|Binomial name||Chelidonium majus|
Other Common Names:
The other common names for the herb celandine are Garden Celandine and Common Celandine.
Celandine is a pale green, fleshy herb, indigenous to Europe and naturalized in the United States; it grows along fences, by roads, in waste places, etc., and flowers from May to October. Celandine was a drug plant in the Middle Ages and is mentioned by Pliny, to whom we owe the tradition that it is called Chelidonium from the Greek chelidon (a swallow), because it comes into flower when the swallows arrive and fades at their departure.
The Celandine is an herbaceous perennial. The root is thick and fleshy. The stem, which is slender, round and slightly hairy, grows from 1 1/2 to 3 feet high and is much branched; at the points where the branches are given off, it is swollen and jointed and breaks very easily. The plant consists of a rosette of basal leaves during the first year. The alternate compound leaves are up to 6" long and 3" across; they are pinnate-pinnatifid or bipinnatifid and hairless to mostly hairless. Each compound leaf typically has 5 leaflets or lobes that are ovate or obovate in overall shape.
The whole plant abounds in a bright, orange-coloured juice, which is emitted freely wherever the stems or leaves are broken. This juice stains the hands strongly and has a persistent and nauseous taste and a strong, disagreeable smell. It is acrid and a powerful irritant.
Greater Celandine has naturalized in a few scattered counties in Illinois, where it is uncommon and usually doesn't persist. This species was introduced from Europe as an herbal plant and it is still cultivated in gardens.
Celandine is usually found by old walls, hedges and waysides and in untilled places. Once planted in a garden, especially in a shady place, it will remain there. It is always common in the neighbourhood of human habitations.
Sow seed in situ in spring for best results. For maximum freshness, please keep seed refrigerated in its original packaging until it is time to plant. Propagation: Celandine can be propagated by seeds or by division. Seed into plug trays or directly into the field. The seed will germinate in 2 - 3 weeks. It can be grown in full sun or partial shade. Regular watering is necessary. It can tolerate most soil types but grows best in rich soil. Above ground parts are harvested in the spring or early summer.
The whole herb of the celandine is used for its medicinal and commercial purposes.
The flowers of the celandine are generally in bloom through out the summer.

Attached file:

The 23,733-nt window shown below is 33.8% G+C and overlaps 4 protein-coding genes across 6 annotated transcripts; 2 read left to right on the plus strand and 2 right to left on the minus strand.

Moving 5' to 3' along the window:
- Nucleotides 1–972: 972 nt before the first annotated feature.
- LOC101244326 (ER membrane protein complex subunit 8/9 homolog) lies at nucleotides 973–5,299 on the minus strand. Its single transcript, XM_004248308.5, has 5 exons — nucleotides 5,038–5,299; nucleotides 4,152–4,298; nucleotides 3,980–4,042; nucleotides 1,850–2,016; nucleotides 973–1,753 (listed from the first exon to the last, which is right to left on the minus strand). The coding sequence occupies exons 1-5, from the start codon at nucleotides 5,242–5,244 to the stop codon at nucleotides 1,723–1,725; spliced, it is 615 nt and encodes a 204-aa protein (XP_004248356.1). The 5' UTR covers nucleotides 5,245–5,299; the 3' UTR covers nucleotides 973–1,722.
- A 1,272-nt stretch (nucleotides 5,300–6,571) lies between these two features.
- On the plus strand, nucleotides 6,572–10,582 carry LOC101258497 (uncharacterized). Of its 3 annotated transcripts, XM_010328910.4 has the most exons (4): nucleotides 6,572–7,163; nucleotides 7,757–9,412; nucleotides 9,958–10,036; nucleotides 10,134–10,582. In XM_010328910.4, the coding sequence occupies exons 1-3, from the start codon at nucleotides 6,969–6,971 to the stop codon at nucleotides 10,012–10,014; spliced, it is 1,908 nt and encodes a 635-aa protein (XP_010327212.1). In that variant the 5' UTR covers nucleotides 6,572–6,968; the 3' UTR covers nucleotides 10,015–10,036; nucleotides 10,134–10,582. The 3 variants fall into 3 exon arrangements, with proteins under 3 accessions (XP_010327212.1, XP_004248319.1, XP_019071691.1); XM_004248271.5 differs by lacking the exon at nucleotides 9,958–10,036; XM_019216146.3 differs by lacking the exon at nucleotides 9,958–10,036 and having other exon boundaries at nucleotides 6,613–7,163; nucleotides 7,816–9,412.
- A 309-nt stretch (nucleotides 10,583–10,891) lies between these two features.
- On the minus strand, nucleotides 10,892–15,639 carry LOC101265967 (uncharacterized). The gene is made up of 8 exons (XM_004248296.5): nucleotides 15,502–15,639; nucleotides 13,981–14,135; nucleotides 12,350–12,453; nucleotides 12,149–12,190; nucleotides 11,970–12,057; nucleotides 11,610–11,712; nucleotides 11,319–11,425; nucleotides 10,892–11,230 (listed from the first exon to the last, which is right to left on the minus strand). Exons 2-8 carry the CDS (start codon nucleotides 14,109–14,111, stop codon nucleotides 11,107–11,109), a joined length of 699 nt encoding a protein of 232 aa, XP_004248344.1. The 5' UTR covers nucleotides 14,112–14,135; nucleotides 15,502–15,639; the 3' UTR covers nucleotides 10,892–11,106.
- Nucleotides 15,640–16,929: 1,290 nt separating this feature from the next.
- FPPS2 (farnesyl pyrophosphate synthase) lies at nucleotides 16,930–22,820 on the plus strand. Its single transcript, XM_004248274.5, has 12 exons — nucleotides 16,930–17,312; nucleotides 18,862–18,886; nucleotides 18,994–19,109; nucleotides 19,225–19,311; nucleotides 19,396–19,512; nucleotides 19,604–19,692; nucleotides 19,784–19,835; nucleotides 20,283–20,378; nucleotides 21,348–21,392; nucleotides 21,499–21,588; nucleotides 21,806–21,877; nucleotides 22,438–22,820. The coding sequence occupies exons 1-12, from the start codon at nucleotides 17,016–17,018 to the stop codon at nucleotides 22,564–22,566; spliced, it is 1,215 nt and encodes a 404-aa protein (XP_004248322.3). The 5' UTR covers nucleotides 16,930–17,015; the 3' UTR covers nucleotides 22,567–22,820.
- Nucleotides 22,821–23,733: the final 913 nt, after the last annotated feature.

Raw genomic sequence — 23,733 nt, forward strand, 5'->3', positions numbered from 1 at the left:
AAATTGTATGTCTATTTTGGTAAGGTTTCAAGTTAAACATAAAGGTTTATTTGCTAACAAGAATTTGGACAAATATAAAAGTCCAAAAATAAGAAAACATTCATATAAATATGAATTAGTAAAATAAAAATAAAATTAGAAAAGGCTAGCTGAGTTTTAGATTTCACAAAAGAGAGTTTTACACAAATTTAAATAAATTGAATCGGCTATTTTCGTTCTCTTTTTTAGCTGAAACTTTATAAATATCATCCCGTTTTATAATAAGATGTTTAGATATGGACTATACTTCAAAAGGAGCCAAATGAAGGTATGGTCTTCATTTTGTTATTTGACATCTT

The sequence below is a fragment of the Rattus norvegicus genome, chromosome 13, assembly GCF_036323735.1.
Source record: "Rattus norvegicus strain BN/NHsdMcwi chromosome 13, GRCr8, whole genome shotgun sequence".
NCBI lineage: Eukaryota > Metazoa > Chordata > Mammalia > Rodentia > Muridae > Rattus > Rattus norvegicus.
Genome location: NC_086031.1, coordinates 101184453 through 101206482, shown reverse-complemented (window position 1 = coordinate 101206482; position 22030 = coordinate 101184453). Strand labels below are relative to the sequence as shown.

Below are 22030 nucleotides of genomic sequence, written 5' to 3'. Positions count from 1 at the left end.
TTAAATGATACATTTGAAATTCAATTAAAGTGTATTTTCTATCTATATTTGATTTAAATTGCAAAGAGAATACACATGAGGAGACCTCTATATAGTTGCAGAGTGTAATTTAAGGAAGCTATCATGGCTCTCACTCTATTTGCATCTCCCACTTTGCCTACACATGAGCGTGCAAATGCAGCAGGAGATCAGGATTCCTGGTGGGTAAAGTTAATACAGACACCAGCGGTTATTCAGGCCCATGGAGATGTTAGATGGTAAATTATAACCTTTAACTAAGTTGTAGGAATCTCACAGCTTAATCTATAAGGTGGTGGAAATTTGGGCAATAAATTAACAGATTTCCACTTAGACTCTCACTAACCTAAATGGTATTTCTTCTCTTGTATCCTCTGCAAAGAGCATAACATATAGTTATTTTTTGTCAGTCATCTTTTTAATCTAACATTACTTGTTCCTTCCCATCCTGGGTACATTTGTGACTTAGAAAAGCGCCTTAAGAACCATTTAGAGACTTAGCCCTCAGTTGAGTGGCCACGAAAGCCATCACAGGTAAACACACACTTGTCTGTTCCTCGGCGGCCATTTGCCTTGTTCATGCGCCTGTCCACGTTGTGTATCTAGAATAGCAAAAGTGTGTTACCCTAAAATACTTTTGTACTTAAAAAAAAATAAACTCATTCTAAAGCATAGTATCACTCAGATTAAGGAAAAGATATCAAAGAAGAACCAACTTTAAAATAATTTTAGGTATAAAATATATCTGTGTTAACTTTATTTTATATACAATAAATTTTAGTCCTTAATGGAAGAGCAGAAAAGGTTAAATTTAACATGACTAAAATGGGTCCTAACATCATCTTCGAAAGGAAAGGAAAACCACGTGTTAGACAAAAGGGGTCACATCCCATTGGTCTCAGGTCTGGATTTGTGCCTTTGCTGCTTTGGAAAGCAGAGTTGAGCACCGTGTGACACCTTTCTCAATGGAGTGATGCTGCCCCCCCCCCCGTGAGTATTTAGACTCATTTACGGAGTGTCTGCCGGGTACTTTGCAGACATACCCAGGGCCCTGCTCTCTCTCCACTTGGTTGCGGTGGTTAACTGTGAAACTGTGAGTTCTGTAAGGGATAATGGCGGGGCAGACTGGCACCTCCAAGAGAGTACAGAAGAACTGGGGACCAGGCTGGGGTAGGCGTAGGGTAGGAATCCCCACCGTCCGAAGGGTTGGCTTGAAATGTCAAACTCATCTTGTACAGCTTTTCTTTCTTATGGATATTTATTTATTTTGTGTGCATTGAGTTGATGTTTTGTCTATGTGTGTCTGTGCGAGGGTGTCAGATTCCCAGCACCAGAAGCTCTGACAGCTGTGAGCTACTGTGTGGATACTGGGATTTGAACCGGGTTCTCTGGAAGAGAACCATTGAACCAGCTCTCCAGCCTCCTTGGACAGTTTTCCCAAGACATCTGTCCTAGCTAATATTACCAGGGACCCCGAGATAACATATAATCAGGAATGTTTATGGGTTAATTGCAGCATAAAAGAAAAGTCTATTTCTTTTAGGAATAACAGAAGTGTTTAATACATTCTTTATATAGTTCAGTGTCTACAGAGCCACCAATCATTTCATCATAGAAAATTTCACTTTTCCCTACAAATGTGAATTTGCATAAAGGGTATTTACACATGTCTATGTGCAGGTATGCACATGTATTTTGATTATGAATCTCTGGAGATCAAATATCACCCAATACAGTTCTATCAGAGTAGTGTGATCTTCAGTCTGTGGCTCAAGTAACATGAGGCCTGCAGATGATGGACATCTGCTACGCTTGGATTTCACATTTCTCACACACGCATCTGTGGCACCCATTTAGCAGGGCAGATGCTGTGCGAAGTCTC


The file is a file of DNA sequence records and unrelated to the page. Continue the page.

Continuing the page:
Pests and Diseases
Celandine are commonly affected by sap sucking insects, mites and gall maker insects. They are infected by diseases like root and butt diseases, foliage diseases, stem, cone and broom rusts.
Medicinal and Commercial Applications
• Celandine helps in treating the yellow jaundice, the dropsy and the itch and old sores in the legs and other parts.
• The herb is used by professional herbalists as a cholagogue and hepatic tonic and purifies the blood, increases urine production.
• The fresh juice is still considered to be an effective application for corns and warts.
• It is used as an eye lotion to remove film on the eyes.
• Chewing the root relieves toothache.
• It is used in jaundice, eczema, scrofulous diseases and scurvy.
• The addition of a few aniseeds in making a decoction of the herb in wine has been held to increase its efficacy in removing obstructions of the liver and gall.
• An ointment made of the roots and lard boiled together, also of the leaves and flowers, has been used with advantage for piles.
• Celandine is a very popular medicine in Russia, where it is said to have proved effective in cases of cancer.
• Celandine is also used in curing salt-rheum, tetter, or ringworm.
PIt is one of the twenty-four herbs mentioned in Mercer's Herbal. In the fourteenth century, a drink made with Celandine was supposed to be good for the blood. Clusius, the celebrated Dutch botanist, considered that the juice, dropped into small green wounds, effected rapid cure, and when dropped into the eye would take away specks and stop incipient suffusions. The old alchemists held that it was good to 'superstifle the jaundice,' because of its intense yellow colour.
A fine gamboge-yellow, acrid juice, pervades the plant, root, stem and leaves; this fact led those who practised upon the doctrine of signatures, to employ the drug in hepatic disorders, from its resemblance to bile in color.Celandine can be protective and confusing to enemies and it is said to keep off both witches and law officers, and it can be burned as incense or added to floor scrubs for that purpose. Mixed with Poppy Seeds, it is said to help criminal defendants win in court by confusing the testimony of the police.